Wednesday, December 26, 2012

Selecting Floor Cleaning Machines: Satisfying Requirements & Budgets

This article was originally published in American School & Hospital Facility

As more cleaning standards are put in place, and maintenance budgets decrease, facility managers struggle to find effective methods to clean floors without increasing costs. Facilities such as hospitals and schools are subject to daily, continuous foot traffic, which can result in floors becoming heavily soiled very quickly. Soiled floors not only detract from the overall appearance of the facility, but slick dirt and grime can cause slip and fall hazards while dust and other particles can impact indoor air quality.

To overcome these challenges and meet current sustainable cleaning requirements, healthcare and education facilities should utilize cleaning equipment that maximizes soil removal without increasing labor or affecting the environment—satisfying industry standards while keeping the cost of cleaning within budgets.

Today, cleaning professionals can select from a variety of cleaning equipment that is designed to provide flexibility and meet cleaning needs. By understanding and identifying their cleaning challenges, facility managers can select the ideal cleaning solution(s) that promote facility sustainability—minimizing labor, chemical and water requirements without sacrificing results.

Ensuring education and healthcare facilities maintain a certain level of cleanliness is important to preserve the health and well-being of building occupants. In order to ascertain their cleaning equipment needs, facility managers must be able to identify their exact cleaning requirements and implement solutions designed to satisfy these needs. Read the full article here to learn about cleaning requirements in education and healthcare facilities.

Monday, December 17, 2012

Cleaning The Right Way Makes You Smarter

This article was originally published in Cleaning & Maintenance Management. 

By Roni Barker

According to the best-selling book, Spark, by Dr. John Ratey of Harvard Medical School and a member of the Healthy Facilities Institute (HFI) Advisory Board, brain growth happens as a result of regular exercise.

That growth is especially pronounced when the exercise includes activities requiring an acquisition of skills. Thus, Ratey explains, learning to play the piano can make you smarter for performing algebra because developing the skills needed to play the piano creates brain connections that can be used to perform other tasks.

What does this have to do with cleaning? Simply put: Everything.

Learning the precise and well-orchestrated movements and skills needed for cleaning and disinfection tasks that produce repeatable results — a great example is Process Cleaning for Healthy Schools (PC4HS) — builds brain cells for other activities. The bottom line is that, process-based cleaners and, indeed, any skilled custodial professionals, are smarter than their unskilled counterparts.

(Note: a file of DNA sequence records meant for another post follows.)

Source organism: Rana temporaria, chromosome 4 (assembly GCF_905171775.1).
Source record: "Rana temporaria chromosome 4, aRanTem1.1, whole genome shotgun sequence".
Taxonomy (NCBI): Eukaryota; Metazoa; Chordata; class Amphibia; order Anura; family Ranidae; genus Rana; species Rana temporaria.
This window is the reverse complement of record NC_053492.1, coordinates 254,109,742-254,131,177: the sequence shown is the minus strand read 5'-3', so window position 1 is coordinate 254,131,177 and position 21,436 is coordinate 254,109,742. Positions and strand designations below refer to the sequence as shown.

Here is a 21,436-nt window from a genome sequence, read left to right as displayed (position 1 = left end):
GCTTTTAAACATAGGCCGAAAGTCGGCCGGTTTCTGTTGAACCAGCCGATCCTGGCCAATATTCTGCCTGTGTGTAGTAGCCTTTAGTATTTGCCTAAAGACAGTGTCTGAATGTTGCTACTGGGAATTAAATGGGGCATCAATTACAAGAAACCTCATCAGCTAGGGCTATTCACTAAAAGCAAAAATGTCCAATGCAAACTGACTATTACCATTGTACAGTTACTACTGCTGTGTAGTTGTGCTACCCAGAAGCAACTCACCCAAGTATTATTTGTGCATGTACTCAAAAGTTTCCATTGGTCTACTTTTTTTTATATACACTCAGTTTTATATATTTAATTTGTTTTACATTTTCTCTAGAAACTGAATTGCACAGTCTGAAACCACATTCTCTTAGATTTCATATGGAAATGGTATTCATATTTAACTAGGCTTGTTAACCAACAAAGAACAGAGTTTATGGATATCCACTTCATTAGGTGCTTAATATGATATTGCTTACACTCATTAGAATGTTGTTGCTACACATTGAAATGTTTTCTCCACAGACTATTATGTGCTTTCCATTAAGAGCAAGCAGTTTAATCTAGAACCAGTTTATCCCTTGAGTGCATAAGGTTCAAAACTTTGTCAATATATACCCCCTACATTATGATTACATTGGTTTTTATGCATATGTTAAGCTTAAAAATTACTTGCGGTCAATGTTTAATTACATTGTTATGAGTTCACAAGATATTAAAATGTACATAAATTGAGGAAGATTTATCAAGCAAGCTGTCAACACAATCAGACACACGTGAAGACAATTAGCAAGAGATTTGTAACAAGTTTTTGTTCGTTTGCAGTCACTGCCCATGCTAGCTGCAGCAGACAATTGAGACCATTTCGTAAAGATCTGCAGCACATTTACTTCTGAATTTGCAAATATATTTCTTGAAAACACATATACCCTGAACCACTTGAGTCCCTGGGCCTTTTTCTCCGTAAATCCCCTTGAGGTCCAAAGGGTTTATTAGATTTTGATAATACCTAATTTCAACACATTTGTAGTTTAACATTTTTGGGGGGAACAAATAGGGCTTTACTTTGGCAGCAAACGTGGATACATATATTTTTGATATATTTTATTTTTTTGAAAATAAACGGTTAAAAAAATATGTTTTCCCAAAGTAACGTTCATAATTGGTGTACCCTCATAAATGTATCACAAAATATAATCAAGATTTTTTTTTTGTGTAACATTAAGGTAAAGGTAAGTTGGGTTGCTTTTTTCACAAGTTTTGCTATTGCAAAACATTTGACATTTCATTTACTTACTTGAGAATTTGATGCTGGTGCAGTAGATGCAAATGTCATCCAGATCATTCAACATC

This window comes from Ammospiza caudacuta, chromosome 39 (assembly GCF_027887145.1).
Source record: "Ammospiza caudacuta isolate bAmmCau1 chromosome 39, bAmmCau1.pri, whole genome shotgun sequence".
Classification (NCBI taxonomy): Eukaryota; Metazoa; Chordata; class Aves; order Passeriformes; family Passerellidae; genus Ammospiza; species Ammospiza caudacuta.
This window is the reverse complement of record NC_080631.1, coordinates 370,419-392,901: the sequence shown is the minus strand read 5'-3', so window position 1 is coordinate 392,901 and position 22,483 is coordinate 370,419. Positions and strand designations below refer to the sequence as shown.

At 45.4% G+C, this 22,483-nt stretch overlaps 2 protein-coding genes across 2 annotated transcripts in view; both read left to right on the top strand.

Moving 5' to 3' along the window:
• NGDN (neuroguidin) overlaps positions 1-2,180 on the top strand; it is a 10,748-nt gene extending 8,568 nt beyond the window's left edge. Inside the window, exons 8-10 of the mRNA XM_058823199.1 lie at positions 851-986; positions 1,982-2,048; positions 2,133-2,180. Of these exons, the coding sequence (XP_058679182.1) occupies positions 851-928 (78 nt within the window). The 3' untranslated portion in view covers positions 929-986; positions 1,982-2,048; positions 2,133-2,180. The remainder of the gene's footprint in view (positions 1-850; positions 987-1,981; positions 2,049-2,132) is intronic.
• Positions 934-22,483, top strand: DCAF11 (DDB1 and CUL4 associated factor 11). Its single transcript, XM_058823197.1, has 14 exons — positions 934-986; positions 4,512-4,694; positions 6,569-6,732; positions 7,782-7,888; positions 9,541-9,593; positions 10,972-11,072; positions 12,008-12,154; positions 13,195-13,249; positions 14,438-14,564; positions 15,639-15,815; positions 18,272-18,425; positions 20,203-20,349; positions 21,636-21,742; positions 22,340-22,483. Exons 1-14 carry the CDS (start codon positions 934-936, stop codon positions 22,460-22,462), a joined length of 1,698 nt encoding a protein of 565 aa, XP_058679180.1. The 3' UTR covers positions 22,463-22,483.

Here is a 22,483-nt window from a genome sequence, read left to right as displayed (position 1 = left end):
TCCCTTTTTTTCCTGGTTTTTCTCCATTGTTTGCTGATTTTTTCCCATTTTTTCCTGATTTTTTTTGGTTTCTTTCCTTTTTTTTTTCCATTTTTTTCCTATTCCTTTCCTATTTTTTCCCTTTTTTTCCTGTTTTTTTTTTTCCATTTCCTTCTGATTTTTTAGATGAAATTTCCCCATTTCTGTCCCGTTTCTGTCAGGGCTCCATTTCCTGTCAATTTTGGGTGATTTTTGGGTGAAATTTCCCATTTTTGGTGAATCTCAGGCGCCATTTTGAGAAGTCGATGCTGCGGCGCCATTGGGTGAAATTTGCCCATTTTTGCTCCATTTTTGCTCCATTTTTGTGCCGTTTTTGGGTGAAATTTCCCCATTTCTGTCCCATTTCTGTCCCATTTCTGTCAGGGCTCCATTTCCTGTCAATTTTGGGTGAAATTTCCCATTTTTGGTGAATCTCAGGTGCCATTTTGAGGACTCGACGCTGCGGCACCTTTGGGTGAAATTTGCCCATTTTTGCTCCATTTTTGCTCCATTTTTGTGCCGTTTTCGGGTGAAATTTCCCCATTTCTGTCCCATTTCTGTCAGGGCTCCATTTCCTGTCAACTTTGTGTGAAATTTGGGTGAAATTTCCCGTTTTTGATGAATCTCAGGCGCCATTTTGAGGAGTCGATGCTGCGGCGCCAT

Per Dr. Ratey, for maximum brain development, you need both aerobic and skill-based exercise. Building upon this, cleaning and learning better, faster, healthier ways of executing tasks should aid in brain growth.

Monday, December 10, 2012

Dust Magnet™ Dry Mopping System

The Dust Magnet™ dry mopping system is the preferred way to remove dust and light dirt from hard surfaces at major hospitals, schools, nursing homes, health care and other facilities.

The standard Dust Magnet floor tool and shaft has single or multiple sheets that easily attach to the aluminum frame. The telescopic handle extends to 79 inches (201 cm) making it ideal for hard-to-reach and overhead areas. The entire unit weighs less than 2 lb (0.91 kg)

Monday, December 3, 2012

Reduce Costs And Improve Perception With Quality Floor Finishes

This article was originally published in Housekeeping Solutions

We abuse them and walk all over them—and are quick to pass judgment if they aren't pristine. Whether they're in an office building, a school or a supermarket, floors bare the brunt of unrelenting traffic—abuse that can leave them looking lackluster and reflect poorly on the facility.

In conjunction with a daily floor maintenance program, custodians rely on sealers and finishes to not only improve and maintain the appearance of flooring but, more importantly, protect it from daily wear and tear.

The most common type of flooring that requires the use of sealers and finishes is vinyl composition tile (VCT), which is found in many public buildings and institutions, such as schools, hospitals and commercial facilities. Newer synthetic flooring is also becoming more popular and requires a similar floor care regimen.

When it comes to applying floor finishes and sealers, experts generally recommend two coats of sealer to fill in porous surfaces and prevent staining. But today's products have come a long way; new floor finishes on the market often preclude the need for a separate sealer.

Read the full article here to learn more about quality floor finishes.